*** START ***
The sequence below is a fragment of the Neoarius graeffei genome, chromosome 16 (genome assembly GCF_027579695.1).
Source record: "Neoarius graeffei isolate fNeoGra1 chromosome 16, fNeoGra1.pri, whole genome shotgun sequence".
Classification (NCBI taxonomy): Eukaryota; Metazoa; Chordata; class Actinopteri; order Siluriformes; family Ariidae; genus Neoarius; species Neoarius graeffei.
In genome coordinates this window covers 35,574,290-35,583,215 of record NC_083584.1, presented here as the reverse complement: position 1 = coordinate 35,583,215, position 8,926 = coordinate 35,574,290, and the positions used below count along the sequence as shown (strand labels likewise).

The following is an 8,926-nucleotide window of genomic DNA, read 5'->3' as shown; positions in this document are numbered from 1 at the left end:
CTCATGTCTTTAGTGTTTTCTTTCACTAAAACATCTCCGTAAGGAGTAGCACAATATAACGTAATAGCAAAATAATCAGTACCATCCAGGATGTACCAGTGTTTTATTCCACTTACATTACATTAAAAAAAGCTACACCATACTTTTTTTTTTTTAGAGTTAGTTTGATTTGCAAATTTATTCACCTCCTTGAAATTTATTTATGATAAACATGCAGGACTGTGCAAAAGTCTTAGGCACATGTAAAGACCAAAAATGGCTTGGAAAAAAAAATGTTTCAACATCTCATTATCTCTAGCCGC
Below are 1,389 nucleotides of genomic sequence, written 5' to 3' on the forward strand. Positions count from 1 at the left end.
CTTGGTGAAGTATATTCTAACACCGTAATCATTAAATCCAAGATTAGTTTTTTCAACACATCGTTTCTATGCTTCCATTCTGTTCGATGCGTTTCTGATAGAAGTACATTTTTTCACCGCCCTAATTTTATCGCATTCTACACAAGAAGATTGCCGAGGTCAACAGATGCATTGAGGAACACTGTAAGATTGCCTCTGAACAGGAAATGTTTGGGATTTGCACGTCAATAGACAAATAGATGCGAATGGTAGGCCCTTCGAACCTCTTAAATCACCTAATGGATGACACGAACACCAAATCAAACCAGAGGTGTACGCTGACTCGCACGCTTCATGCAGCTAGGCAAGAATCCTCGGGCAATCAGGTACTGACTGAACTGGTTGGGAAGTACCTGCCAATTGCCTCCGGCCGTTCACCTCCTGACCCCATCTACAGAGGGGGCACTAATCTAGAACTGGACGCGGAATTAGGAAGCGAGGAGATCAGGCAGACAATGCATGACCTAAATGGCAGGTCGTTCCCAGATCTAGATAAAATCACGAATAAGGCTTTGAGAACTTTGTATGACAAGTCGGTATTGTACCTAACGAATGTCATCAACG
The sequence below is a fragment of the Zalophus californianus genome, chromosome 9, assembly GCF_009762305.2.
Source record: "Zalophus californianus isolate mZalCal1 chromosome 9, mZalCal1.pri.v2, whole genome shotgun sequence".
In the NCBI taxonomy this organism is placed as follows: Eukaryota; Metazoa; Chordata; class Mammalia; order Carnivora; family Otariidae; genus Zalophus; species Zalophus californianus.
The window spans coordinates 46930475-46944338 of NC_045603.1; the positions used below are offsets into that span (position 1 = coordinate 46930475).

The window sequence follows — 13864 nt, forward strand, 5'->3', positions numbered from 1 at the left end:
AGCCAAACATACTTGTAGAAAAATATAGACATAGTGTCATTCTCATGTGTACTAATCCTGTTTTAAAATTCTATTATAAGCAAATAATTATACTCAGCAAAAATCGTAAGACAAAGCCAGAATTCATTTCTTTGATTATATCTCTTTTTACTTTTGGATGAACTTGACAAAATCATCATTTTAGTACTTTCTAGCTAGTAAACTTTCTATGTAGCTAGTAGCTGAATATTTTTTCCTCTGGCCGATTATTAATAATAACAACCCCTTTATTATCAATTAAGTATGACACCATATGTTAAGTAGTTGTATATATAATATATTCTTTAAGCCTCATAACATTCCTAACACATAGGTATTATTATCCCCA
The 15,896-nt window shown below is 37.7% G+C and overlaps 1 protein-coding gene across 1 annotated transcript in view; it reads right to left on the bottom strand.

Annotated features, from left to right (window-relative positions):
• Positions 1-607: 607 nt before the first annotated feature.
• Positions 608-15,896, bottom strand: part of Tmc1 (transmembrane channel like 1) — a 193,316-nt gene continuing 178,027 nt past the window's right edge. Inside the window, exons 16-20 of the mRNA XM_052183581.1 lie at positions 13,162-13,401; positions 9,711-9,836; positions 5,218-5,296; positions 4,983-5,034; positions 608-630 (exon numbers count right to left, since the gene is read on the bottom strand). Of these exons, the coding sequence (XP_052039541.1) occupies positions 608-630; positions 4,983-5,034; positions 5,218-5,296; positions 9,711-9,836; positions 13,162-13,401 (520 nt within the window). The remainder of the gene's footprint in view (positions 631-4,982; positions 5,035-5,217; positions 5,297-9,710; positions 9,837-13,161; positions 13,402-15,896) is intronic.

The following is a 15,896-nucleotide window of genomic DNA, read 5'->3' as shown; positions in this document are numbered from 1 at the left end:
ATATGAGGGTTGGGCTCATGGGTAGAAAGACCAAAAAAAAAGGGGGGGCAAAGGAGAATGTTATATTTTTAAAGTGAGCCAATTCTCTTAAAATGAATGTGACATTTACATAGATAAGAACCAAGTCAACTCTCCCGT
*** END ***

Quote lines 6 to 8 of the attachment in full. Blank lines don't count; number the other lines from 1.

CTCATGTCTTTAGTGTTTTCTTTCACTAAAACATCTCCGTAAGGAGTAGCACAATATAACGTAATAGCAAAATAATCAGTACCATCCAGGATGTACCAGTGTTTTATTCCACTTACATTACATTAAAAAAAGCTACACCATACTTTTTTTTTTTTAGAGTTAGTTTGATTTGCAAATTTATTCACCTCCTTGAAATTTATTTATGATAAACATGCAGGACTGTGCAAAAGTCTTAGGCACATGTAAAGACCAAAAATGGCTTGGAAAAAAAAATGTTTCAACATCTCATTATCTCTAGCCGC
Below are 1,389 nucleotides of genomic sequence, written 5' to 3' on the forward strand. Positions count from 1 at the left end.
CTTGGTGAAGTATATTCTAACACCGTAATCATTAAATCCAAGATTAGTTTTTTCAACACATCGTTTCTATGCTTCCATTCTGTTCGATGCGTTTCTGATAGAAGTACATTTTTTCACCGCCCTAATTTTATCGCATTCTACACAAGAAGATTGCCGAGGTCAACAGATGCATTGAGGAACACTGTAAGATTGCCTCTGAACAGGAAATGTTTGGGATTTGCACGTCAATAGACAAATAGATGCGAATGGTAGGCCCTTCGAACCTCTTAAATCACCTAATGGATGACACGAACACCAAATCAAACCAGAGGTGTACGCTGACTCGCACGCTTCATGCAGCTAGGCAAGAATCCTCGGGCAATCAGGTACTGACTGAACTGGTTGGGAAGTACCTGCCAATTGCCTCCGGCCGTTCACCTCCTGACCCCATCTACAGAGGGGGCACTAATCTAGAACTGGACGCGGAATTAGGAAGCGAGGAGATCAGGCAGACAATGCATGACCTAAATGGCAGGTCGTTCCCAGATCTAGATAAAATCACGAATAAGGCTTTGAGAACTTTGTATGACAAGTCGGTATTGTACCTAACGAATGTCATCAACG